If the Valerie Plame case has changed Washington – burning formerly anonymous sources, torching formerly high-flying careers – it’s becoming clearer the man who sparked the firestorm may not have emerged unsinged after all.
As he sat down with The Observer in his D.C. office suite last week, Robert Novak was still a bit guarded.
“I’m not going to tell you my darkest secrets,” he warned.
But he finally seemed completely at ease talking about the impact the most famous column he’s ever written has had on the the city, and on himself.
He started writing his memoirs in 2003 – around the time the Plame story broke – although the process actually began in earnest months before he realized how big an impact the affair might have on his legacy.
“I started writing because I’m old,” he said. “I wanted to tell my story while I was still cogent. While I could still remember what happened. … I’m worth a few million – I didn’t have to write this book. I just always knew I would do it, and I knew now was the time.”
But despite his denials, it’s clear the lingering Plame fallout, coupled with his advancing years, played a big role in his motivation to release his memoirs now.
“There’s no question if you walked out of here and I dropped dead, my obit would probably have [the Plame affair] in the lede," he said. "I don’t have too many years left, so that’s probably what it’ll be. The idea that that’s my legacy is unfortunate, but that’s the way it turned out.”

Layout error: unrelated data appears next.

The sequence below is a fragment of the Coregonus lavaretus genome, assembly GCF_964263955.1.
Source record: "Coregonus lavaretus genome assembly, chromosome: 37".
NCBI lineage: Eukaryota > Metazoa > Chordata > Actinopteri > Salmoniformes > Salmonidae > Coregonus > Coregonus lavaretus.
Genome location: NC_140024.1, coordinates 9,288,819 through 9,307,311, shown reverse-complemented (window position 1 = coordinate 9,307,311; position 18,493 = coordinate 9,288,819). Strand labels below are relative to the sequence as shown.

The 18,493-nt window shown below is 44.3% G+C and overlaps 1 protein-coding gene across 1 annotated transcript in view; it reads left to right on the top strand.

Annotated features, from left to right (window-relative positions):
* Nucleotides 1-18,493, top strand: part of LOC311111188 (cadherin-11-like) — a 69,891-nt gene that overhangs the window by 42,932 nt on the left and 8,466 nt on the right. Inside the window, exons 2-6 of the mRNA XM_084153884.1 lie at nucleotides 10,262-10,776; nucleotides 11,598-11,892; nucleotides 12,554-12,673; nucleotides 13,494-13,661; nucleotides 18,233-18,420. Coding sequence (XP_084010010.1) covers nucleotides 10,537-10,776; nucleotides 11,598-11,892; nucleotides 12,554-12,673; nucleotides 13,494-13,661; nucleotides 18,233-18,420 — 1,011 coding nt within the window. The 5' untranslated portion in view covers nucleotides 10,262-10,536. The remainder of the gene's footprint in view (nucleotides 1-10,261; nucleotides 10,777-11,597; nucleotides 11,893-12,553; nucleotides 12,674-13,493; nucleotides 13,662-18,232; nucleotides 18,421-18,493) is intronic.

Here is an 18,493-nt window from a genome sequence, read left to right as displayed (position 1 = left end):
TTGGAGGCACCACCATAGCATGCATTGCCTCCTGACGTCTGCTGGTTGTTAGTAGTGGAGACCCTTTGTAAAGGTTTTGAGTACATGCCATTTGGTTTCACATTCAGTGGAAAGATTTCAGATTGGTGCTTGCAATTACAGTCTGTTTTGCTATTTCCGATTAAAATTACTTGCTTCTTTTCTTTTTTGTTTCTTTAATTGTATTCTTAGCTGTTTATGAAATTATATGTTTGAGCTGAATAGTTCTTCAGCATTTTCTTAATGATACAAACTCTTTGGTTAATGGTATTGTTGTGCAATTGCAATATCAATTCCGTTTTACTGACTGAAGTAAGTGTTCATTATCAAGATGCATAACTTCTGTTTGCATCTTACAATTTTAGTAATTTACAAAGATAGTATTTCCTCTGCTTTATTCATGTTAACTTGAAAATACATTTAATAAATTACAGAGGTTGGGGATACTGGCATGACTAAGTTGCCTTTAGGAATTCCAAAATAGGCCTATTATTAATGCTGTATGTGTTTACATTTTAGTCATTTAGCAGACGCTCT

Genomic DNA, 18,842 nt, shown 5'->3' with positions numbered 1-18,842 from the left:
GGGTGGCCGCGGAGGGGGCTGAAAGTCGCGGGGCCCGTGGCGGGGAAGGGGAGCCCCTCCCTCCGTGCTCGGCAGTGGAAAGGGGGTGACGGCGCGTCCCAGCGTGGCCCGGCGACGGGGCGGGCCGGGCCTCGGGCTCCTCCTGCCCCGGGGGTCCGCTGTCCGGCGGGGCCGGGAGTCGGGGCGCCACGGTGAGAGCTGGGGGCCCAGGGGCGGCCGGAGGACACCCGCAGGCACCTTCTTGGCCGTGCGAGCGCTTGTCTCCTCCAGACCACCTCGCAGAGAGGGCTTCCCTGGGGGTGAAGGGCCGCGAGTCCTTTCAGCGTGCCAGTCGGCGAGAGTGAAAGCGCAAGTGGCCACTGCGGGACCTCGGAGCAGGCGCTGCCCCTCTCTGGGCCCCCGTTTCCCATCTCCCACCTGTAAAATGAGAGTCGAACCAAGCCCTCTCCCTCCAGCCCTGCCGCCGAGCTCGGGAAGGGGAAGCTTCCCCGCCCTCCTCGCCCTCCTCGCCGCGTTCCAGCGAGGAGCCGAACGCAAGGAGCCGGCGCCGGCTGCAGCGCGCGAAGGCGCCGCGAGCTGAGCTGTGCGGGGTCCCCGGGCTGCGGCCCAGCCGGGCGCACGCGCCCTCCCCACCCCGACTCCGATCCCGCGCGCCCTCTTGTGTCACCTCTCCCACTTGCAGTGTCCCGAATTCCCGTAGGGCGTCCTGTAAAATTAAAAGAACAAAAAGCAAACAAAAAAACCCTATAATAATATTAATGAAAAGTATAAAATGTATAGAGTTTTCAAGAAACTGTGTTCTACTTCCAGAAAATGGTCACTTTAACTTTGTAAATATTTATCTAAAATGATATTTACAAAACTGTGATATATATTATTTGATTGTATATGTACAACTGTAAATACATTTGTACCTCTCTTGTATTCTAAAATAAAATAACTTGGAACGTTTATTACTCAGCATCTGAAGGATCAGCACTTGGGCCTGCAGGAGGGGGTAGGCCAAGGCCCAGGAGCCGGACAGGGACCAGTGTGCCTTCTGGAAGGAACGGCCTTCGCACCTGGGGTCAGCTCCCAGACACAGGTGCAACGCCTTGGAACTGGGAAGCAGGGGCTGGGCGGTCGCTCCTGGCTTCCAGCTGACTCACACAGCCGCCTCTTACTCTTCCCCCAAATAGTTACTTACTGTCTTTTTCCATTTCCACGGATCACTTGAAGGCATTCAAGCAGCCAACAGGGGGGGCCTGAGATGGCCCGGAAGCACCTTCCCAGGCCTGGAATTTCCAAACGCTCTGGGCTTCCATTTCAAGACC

Perched in an armchair in a tiny, windowless study in his D.C. office suite – just down the hall from Newsweek’s Washington bureau and block from the White House – a shirt-sleeved Mr. Novak said he “didn’t do anything wrong” in revealing the name of the former C.I.A. operative.
His floor is littered with old typewriters, relics from an earlier phase of his career. Rows of angelic-looking grandchildren beamed from photos on the bookcase lining the wall behind him.
“People just jumped to conclusions – a couple of years ago, most of the stories they wrote about me were pretty punk. But I don’t blame them; I wasn’t talking, so they had to make stuff up. And they did… People are lazy now, and they write off of Nexis. If a fact is wrong in one story, then it’s wrong everywhere. … I broke no laws. [The Plame column] was good journalism” that became, because of passions over the war, a sort of political Rorschach test.
This week, Bob Novak is fully emerging from bunker mode for the first time since the leak investigation began – answering questions that have been circling him ever since the former C.I.A. agent’s name appeared in his column four years ago this month.